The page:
Malleability of preferences is a central tenet of behavioral decision theory. How malleable preferences really are, however, is a topic of debate. Do preference reversals imply preference construction? We argue that to claim preferences are construed, a demonstration of more extreme preference malleability than simple preference reversals is required: absolute preference sign changes within participants. If respondents value a prospect positively in 1 condition but negatively in a different condition, preferences cannot be considered stable. Such absolute preference sign changes are possible under uncertainty. In 2 incentive-compatible experiments, we found participants were willing to pay to take part in a gamble and also demanded to be compensated to take part in a subsequent gamble with identical outcomes and probabilities. Such absolute preference sign changes within participants led to simultaneous risk aversion and risk seeking for the same risky prospect, suggesting that, at least in the domain of risky decisions, consumers' preferences are indeed malleable and construed.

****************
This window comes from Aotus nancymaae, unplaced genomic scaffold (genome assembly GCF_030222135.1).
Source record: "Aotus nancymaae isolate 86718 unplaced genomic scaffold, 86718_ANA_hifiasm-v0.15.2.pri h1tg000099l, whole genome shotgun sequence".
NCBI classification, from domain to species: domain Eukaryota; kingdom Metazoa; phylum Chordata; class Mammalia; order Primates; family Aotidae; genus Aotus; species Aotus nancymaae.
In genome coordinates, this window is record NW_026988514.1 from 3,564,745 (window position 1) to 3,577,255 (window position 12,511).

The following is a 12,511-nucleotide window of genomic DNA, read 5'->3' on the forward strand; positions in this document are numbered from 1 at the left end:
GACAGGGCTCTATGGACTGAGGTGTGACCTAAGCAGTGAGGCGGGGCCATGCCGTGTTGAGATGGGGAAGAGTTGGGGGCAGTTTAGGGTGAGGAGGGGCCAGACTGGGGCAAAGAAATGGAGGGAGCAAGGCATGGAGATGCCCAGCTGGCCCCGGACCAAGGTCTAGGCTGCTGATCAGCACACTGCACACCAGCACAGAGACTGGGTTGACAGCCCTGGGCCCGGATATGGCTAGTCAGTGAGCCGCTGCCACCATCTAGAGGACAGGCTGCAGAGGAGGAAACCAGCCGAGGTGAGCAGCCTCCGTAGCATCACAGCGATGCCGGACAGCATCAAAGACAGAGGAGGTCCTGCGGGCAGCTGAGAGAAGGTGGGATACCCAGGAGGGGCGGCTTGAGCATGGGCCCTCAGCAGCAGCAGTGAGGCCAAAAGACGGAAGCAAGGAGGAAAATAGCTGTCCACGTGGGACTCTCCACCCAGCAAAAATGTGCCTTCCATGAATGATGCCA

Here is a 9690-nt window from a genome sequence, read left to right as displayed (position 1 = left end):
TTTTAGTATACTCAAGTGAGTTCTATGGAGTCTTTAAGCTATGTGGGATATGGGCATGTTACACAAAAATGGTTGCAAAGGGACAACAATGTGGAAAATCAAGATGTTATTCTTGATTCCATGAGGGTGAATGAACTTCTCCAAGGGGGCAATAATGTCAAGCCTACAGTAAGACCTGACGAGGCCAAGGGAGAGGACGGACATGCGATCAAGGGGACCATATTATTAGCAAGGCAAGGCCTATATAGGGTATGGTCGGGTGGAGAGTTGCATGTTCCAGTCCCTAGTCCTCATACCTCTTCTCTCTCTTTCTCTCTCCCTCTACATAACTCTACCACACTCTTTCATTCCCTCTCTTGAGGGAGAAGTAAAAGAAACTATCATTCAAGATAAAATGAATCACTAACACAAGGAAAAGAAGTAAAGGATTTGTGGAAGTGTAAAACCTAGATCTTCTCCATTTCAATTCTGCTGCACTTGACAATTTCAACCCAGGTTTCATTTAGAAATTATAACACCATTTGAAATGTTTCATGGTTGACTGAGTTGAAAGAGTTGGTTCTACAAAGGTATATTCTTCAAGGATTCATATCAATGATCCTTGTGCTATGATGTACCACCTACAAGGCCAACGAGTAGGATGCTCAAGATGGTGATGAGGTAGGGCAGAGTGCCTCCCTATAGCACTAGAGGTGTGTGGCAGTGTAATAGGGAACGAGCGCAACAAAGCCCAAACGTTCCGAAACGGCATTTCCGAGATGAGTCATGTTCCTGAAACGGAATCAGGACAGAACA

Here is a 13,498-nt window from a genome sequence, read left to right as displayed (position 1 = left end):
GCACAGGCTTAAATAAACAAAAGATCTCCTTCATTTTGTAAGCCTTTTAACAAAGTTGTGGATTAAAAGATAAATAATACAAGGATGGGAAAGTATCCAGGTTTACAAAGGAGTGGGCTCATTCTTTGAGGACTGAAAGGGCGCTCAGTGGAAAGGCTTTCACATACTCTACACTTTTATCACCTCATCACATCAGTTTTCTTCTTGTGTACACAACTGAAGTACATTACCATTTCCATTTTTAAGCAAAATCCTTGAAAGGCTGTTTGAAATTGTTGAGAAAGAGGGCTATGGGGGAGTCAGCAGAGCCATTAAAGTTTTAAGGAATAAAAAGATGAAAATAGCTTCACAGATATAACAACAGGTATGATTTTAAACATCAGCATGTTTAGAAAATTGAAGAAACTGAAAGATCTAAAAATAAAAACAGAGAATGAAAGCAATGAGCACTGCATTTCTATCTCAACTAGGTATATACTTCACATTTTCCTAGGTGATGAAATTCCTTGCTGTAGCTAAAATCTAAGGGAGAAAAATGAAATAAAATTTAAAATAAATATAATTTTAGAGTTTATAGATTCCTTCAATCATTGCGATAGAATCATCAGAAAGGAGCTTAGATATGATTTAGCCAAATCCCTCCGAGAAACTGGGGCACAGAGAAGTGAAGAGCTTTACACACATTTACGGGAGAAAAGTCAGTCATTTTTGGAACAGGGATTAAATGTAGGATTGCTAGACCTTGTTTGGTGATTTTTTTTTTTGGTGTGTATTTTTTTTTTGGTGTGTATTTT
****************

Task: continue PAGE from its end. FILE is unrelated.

|Number of pages||9|
|Journal||Journal of Behavioral Decision Making|
|State||Published - Jan 2019|
Bibliographical notePublisher Copyright:
Copyright © 2018 John Wiley & Sons, Ltd.
- preference construction
- preference reversal
- risk preferences